41

I have an indexed bash array and I'd like to use an expression like "${a[@]}" except I want it to not include a[0]. The best that I can think of is this:

j=0
for i in "${a[@]}"
do
    b[j]=${a[++j]}
done

and then use "${b[@]}". Is there a better way?

2 Answers 2

69
$ a=(1 2 3)
$ echo "${a[@]:1}"
2 3
4
  • think he need that to access the array b. b=(${a[@]:1})
    – Jasonw
    Commented Jun 9, 2011 at 2:31
  • Yes, that works! Would you happen to know where in the bash manual that is described?
    – grok12
    Commented Jun 9, 2011 at 3:41
  • 3
    They're in the Arrays and Parameter Expansion sections. That they can be used together is not explicitly mentioned, but it does work. Commented Jun 9, 2011 at 4:28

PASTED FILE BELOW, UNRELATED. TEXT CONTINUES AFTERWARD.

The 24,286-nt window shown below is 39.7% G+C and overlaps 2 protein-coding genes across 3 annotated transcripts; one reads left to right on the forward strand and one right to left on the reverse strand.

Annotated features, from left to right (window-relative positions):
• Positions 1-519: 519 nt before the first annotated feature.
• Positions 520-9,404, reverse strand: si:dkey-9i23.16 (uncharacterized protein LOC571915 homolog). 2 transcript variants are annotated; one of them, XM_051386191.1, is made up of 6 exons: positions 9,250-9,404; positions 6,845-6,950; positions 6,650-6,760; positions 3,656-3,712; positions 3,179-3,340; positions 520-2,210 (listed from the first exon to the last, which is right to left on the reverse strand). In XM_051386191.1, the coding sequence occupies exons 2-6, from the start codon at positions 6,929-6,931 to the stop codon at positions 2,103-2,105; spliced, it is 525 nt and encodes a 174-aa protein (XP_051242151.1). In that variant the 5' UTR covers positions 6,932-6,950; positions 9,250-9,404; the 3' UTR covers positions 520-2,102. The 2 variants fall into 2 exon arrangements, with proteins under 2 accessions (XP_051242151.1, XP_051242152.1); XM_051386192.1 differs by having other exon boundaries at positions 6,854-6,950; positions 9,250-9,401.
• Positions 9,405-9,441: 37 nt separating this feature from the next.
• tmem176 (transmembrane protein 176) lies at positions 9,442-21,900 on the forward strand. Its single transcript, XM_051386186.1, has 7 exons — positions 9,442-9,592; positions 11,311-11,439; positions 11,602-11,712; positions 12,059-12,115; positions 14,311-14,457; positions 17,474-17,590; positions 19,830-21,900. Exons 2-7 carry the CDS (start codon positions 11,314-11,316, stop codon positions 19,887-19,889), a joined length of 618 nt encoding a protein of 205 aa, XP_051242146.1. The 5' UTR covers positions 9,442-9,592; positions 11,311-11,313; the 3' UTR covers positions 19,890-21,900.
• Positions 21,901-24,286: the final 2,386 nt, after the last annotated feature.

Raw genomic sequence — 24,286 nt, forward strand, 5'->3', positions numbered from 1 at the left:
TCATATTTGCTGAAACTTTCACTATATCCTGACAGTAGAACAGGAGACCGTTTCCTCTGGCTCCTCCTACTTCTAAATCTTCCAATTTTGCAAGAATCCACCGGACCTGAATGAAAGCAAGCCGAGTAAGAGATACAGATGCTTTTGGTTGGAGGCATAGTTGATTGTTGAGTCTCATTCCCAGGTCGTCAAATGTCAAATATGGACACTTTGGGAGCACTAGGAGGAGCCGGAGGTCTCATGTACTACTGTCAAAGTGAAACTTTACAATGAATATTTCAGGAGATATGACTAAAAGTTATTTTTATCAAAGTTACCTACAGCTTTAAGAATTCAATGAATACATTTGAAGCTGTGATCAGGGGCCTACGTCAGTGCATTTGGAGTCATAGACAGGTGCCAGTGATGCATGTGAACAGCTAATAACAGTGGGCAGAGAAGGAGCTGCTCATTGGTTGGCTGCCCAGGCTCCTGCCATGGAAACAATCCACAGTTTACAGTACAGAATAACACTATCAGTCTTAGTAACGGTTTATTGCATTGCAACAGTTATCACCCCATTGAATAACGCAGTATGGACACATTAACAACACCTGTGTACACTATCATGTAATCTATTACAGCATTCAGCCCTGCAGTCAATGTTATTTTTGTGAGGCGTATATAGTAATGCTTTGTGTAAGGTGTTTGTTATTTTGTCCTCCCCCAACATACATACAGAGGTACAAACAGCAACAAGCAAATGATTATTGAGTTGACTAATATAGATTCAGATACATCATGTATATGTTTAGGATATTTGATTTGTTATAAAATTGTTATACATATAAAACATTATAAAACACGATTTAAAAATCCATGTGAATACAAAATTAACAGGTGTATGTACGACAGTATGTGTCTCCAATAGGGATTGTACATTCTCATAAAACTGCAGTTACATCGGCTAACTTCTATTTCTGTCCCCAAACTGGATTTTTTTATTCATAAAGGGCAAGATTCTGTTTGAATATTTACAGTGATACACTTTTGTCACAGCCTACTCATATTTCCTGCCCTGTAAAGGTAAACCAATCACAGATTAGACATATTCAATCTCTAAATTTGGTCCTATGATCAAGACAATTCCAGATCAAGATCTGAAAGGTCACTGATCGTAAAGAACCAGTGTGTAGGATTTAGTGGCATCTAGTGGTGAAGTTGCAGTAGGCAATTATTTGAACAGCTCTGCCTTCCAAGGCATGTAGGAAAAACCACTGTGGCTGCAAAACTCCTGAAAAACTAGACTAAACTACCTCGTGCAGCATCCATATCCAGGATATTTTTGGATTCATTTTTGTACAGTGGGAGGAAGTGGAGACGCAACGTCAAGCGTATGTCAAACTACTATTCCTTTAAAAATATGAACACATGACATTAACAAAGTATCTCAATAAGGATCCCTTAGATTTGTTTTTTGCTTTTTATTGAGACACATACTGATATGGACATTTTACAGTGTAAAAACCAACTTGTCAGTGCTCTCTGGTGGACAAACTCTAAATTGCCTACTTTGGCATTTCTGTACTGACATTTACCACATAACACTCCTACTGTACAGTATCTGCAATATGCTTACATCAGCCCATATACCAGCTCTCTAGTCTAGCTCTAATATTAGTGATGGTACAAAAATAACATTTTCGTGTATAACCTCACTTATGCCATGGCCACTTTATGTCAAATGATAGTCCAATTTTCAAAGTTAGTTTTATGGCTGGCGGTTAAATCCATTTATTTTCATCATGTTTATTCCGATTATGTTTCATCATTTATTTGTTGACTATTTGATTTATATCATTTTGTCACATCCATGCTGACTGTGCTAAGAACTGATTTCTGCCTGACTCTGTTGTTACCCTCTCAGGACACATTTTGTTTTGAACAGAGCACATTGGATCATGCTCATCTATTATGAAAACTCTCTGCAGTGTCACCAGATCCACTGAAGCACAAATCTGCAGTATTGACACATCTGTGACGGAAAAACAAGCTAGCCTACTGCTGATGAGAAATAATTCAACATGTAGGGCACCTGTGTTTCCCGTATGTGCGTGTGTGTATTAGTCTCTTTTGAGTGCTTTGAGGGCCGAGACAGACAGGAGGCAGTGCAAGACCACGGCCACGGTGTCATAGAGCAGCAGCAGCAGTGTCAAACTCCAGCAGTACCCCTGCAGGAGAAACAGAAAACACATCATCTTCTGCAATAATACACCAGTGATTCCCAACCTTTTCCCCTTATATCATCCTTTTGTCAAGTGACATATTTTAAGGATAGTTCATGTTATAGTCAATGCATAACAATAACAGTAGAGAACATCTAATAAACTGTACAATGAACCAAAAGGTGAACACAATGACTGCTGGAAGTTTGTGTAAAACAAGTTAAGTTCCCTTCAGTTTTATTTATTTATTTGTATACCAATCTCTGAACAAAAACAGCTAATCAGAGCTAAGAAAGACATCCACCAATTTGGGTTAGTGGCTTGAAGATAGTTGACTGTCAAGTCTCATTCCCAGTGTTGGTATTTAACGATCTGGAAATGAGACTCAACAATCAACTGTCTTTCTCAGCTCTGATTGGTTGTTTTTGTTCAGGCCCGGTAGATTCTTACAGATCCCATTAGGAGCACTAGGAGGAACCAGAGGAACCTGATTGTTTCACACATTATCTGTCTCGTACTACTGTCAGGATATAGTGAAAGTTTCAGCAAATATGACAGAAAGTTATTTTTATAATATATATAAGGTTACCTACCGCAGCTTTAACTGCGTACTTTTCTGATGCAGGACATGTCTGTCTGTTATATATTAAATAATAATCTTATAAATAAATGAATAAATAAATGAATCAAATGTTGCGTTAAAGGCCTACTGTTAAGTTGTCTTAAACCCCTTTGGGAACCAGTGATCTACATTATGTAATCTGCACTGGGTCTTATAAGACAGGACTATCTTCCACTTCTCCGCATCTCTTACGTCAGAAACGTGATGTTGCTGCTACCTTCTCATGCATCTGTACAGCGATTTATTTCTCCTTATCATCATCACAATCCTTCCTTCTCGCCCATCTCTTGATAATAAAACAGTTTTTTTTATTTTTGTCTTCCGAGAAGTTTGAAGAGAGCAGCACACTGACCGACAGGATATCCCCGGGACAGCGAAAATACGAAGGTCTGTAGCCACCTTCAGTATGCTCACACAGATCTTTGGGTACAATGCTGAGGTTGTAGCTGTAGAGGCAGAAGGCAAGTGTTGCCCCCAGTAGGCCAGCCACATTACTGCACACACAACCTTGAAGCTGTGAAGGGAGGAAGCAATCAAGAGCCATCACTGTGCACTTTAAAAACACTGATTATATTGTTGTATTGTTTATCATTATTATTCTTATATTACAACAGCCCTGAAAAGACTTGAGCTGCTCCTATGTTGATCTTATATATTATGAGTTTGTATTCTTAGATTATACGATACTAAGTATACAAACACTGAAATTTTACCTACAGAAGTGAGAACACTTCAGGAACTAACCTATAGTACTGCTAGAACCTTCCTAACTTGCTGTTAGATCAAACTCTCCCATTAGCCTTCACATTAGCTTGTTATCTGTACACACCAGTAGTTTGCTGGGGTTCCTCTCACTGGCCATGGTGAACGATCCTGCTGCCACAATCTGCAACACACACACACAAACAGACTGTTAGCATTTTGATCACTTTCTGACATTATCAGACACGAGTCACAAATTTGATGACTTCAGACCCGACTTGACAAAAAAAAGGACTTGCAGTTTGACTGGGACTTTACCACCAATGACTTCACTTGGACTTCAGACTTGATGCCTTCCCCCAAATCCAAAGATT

• 3
    Thx, I found it under Parameter Expansion for ${parameter:offset} which says … If parameter is ‘@’, the result is length positional parameters beginning at offset. If parameter is an indexed array name subscripted by ‘@’ or ‘*’, the result is the length members of the array beginning with ${parameter[offset]}.
    – grok12
    Commented Jun 9, 2011 at 13:37
11

If it's a standard array, use:

"${a[@]:1}"

If you're working with parameters:

"${@:2}"

Note the different syntax and that $@ is 1-indexed (since $0 is the name of the script).

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